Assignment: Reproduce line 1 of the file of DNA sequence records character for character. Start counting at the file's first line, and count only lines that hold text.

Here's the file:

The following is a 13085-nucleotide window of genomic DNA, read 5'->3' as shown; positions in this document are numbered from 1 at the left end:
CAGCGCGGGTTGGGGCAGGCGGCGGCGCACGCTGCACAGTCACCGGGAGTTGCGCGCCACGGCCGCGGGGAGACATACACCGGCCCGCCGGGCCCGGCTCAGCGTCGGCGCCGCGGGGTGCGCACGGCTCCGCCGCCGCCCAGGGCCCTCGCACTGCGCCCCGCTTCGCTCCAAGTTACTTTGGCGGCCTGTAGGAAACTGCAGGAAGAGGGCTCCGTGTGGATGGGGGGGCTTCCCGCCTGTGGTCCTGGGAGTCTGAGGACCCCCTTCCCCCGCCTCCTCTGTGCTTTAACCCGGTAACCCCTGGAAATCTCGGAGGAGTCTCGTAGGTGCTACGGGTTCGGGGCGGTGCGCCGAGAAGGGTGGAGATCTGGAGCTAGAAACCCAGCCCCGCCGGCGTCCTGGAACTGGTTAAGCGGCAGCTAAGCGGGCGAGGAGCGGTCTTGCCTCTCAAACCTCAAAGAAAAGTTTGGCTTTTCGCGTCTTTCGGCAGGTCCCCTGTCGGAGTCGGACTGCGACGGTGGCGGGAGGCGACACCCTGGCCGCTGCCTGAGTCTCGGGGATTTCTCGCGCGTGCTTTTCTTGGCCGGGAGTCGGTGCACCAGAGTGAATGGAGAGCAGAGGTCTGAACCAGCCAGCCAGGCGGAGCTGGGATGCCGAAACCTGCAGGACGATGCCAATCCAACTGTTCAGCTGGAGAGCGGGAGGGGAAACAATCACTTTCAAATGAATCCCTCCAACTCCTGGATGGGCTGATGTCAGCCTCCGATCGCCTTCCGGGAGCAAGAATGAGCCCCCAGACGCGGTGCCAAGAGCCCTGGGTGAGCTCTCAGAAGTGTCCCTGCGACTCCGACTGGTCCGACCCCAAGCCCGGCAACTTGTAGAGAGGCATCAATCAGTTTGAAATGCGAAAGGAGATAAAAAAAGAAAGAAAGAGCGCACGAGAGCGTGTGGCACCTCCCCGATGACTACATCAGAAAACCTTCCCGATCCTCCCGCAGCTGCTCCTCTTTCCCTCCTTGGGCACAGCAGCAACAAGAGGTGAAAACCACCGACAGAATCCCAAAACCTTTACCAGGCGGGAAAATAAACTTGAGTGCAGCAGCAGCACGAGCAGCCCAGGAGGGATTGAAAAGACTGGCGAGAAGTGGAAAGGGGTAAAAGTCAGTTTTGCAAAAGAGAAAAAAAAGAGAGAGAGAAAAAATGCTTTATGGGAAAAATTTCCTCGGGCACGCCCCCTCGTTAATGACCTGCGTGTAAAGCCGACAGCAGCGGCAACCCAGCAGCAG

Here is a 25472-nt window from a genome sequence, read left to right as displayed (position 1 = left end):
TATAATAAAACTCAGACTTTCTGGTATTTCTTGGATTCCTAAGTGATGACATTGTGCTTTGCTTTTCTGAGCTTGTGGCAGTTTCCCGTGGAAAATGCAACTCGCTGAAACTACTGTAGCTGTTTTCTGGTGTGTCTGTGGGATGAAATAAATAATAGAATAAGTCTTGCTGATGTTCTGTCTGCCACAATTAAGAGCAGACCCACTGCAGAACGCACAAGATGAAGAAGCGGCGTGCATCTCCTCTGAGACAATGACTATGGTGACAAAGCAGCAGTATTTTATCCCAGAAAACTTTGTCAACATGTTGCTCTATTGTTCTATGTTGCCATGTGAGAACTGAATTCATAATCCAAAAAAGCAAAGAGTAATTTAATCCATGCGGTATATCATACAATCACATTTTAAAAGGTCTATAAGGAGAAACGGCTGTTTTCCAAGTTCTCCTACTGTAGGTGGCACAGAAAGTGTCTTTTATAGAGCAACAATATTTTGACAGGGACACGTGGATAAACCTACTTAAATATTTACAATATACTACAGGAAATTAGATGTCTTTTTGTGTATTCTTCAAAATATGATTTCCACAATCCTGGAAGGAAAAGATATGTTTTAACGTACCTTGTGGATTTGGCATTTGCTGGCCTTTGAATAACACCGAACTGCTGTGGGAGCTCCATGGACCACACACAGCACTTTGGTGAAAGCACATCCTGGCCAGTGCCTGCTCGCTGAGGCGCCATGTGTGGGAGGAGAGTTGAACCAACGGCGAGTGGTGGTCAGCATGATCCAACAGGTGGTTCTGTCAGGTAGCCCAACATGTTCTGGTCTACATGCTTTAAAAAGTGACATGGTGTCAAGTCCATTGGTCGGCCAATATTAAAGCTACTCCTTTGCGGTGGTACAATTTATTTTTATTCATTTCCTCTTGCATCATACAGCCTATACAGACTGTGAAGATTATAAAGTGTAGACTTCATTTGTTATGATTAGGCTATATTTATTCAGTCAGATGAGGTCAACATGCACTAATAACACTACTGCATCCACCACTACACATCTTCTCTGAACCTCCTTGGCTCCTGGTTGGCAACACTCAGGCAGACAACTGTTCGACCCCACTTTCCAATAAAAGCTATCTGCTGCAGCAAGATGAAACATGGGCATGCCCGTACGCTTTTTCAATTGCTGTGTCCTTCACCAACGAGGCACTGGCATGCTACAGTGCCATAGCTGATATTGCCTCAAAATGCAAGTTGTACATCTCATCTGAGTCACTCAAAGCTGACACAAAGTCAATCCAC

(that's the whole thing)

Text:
The following is a 13085-nucleotide window of genomic DNA, read 5'->3' as shown; positions in this document are numbered from 1 at the left end: